CONTRACTOR LIABILITY FOR MISUSE OF CONSTRUCTION PAYMENTS IN TEXAS

November 23, 2011

index.jpegIf you hire a contractor to build a home or make repairs or alterations to an existing home you may be asked by the contractor to make construction payments up front before the contractor begins the work. While most contractors are generally honest, you frequently see stories in the news about a dishonest contractor who has taken money from the trusting property owner and failed to complete the work required by the contract. Many times victims of such scams feel they are left with no relief. That is not the case in Texas. Chapter 162 of the Texas Property Code governs contractor liability for misuse of construction payments. Unfortunately, Chapter 162 of the Texas Property Code does not provide the injured victim with any civil remedies against the contractor. However, it does provide for criminal penalties that can be imposed against a contractor who misapplies construction payments.

Under Chapter 162 of the Texas Property Code a contractor, subcontractor, or owner or an officer, director, or agent of a contractor, subcontractor, or owner, who receives "trust funds" or who has control or direction of "trust funds", is a trustee of the "trust funds".


Construction payments are considered trust funds if the payments are made to a contractor or subcontractor or to an officer, director, or agent of a contractor or subcontractor, under a construction contract for the improvement of real property.

Construction loan payments are trust funds if the funds are borrowed by a contractor, subcontractor, or owner or by an officer, director, or agent of a contractor, subcontractor, or owner for the purpose of improving real property and the loan is secured in whole or in part by a lien on the property.

However, a fee payable to a contractor is not considered trust funds if the contractor and property owner have entered into a written construction contract for the improvement of real property before the commencement of construction of the improvement and the contract provides for the payment by the owner of the costs of construction and a reasonable fee specified in the contract payable to the contractor and the fee is earned as provided by the contract and paid to the contractor or disbursed from a construction account. A construction account means an account in a financial institution into which only trust funds are deposited by the contractor.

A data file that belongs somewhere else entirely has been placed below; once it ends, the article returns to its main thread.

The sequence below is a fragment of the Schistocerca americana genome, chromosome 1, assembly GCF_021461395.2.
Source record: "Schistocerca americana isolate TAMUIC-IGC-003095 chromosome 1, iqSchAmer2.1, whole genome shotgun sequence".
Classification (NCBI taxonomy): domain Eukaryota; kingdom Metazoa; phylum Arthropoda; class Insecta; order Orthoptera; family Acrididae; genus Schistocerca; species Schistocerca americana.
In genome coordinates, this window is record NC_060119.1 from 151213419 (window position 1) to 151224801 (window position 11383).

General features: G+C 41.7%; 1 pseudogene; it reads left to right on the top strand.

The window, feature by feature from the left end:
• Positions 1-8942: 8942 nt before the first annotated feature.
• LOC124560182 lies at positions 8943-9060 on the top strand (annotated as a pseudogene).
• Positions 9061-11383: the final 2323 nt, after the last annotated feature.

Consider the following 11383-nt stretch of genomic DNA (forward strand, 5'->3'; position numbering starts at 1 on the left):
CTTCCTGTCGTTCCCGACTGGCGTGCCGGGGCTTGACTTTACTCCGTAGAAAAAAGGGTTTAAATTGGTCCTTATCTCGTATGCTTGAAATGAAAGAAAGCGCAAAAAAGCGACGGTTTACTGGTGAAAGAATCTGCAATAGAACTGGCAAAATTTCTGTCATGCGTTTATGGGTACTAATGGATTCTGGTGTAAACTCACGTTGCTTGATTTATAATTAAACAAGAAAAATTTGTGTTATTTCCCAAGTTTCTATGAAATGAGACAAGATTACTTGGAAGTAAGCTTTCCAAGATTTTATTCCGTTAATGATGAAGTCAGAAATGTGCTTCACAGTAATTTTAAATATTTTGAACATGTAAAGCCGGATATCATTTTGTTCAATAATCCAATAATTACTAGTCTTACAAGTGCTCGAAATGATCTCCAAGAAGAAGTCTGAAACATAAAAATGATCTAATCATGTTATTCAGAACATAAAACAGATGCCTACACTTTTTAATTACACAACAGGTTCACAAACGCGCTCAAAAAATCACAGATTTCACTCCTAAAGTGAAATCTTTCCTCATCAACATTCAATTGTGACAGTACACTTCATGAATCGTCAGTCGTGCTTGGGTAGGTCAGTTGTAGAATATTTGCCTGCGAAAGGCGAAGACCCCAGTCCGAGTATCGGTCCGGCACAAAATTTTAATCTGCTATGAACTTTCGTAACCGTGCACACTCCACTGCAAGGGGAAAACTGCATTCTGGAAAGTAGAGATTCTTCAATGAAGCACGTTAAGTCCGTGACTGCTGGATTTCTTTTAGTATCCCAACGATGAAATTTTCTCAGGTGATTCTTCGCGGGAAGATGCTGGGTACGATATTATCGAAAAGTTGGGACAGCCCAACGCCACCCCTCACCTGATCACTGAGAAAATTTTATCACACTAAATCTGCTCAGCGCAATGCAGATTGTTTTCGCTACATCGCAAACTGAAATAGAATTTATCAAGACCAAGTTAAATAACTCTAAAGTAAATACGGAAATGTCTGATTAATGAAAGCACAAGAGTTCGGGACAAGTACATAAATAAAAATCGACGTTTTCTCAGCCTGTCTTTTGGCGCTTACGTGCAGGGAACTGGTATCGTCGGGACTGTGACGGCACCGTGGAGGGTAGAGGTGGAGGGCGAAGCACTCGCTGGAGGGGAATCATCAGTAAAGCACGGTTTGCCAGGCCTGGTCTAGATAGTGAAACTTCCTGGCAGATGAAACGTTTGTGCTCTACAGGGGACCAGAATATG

A contractor that maintains a construction account is required to keep an account record for the construction account that provides information relating to:


  • the source and amount of the funds in the account and the date the funds were deposited;

  • the date and amount of each disbursement from the account and the person to whom the funds were disbursed; and

  • the current balance of the account.

The contractor must keep an account record for each construction project that specifies the direct costs and indirect costs charged to the owner and retain all invoices and other supporting documentation received relating to funds that were disbursed from the construction account. The contractor is prohibited from destroying any information required to be maintained for the construction account for one year following the date the improvement that is the subject of the contract is completed.

A contractor who, intentionally or knowingly or with intent to defraud, directly or indirectly retains, uses, disburses, or otherwise diverts trust funds without first fully paying all current or past due obligations incurred by the contractor to the beneficiaries of the trust funds, has misapplied the trust funds.

An artisan, laborer, mechanic, contractor, subcontractor, or materialman who labors or who furnishes labor or material for the construction or repair of an improvement on the real property is a beneficiary of any trust funds paid or received in connection with the improvement. A property owner is a beneficiary of trust funds if the funds are received in connection with a residential construction contract.

A contractor who misapplies trust funds amounting to $500 or more commits a class A misdemeanor.

A contractor who misapplies trust funds amounting to $500 or more, with intent to defraud, commits a felony of the third degree.

A contractor who fails to establish or maintain a construction account or fails to establish or maintain an account record for the construction account commits a class A misdemeanor.

At the Law Office of Stephen O'Rear, P.C. we help people when they have disputes with their contractor.